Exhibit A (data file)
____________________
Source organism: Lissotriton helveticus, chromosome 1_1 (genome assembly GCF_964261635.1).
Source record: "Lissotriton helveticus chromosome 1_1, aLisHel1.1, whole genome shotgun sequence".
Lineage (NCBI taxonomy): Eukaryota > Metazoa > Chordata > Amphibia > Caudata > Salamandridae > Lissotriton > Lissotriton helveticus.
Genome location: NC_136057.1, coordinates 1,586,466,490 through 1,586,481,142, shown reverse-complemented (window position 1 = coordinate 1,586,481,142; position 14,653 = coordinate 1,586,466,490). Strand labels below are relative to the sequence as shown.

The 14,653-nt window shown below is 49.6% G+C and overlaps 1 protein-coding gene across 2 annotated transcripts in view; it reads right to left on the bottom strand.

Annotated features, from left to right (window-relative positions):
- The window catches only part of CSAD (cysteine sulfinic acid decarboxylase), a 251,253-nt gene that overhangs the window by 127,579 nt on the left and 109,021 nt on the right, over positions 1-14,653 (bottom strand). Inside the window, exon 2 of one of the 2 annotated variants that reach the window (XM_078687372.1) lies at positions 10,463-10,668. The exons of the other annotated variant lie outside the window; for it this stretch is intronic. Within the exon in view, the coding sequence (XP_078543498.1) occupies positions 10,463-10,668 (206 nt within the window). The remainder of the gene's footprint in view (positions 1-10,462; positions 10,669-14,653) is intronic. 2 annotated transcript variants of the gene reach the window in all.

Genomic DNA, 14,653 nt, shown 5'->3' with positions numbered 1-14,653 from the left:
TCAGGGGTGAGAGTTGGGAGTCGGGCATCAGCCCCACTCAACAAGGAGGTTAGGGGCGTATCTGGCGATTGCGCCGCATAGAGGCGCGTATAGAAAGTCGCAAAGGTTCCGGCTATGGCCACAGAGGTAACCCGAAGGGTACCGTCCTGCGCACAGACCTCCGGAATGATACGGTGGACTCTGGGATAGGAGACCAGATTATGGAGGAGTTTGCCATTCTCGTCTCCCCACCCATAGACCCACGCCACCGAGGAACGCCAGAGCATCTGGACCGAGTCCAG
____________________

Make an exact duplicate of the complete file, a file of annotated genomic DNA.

Source organism: Lissotriton helveticus, chromosome 1_1 (genome assembly GCF_964261635.1).
Source record: "Lissotriton helveticus chromosome 1_1, aLisHel1.1, whole genome shotgun sequence".
Lineage (NCBI taxonomy): Eukaryota > Metazoa > Chordata > Amphibia > Caudata > Salamandridae > Lissotriton > Lissotriton helveticus.
Genome location: NC_136057.1, coordinates 1,586,466,490 through 1,586,481,142, shown reverse-complemented (window position 1 = coordinate 1,586,481,142; position 14,653 = coordinate 1,586,466,490). Strand labels below are relative to the sequence as shown.

The 14,653-nt window shown below is 49.6% G+C and overlaps 1 protein-coding gene across 2 annotated transcripts in view; it reads right to left on the bottom strand.

Annotated features, from left to right (window-relative positions):
- The window catches only part of CSAD (cysteine sulfinic acid decarboxylase), a 251,253-nt gene that overhangs the window by 127,579 nt on the left and 109,021 nt on the right, over positions 1-14,653 (bottom strand). Inside the window, exon 2 of one of the 2 annotated variants that reach the window (XM_078687372.1) lies at positions 10,463-10,668. The exons of the other annotated variant lie outside the window; for it this stretch is intronic. Within the exon in view, the coding sequence (XP_078543498.1) occupies positions 10,463-10,668 (206 nt within the window). The remainder of the gene's footprint in view (positions 1-10,462; positions 10,669-14,653) is intronic. 2 annotated transcript variants of the gene reach the window in all.

Genomic DNA, 14,653 nt, shown 5'->3' with positions numbered 1-14,653 from the left:
TCAGGGGTGAGAGTTGGGAGTCGGGCATCAGCCCCACTCAACAAGGAGGTTAGGGGCGTATCTGGCGATTGCGCCGCATAGAGGCGCGTATAGAAAGTCGCAAAGGTTCCGGCTATGGCCACAGAGGTAACCCGAAGGGTACCGTCCTGCGCACAGACCTCCGGAATGATACGGTGGACTCTGGGATAGGAGACCAGATTATGGAGGAGTTTGCCATTCTCGTCTCCCCACCCATAGACCCACGCCACCGAGGAACGCCAGAGCATCTGGACCGAGTCCAG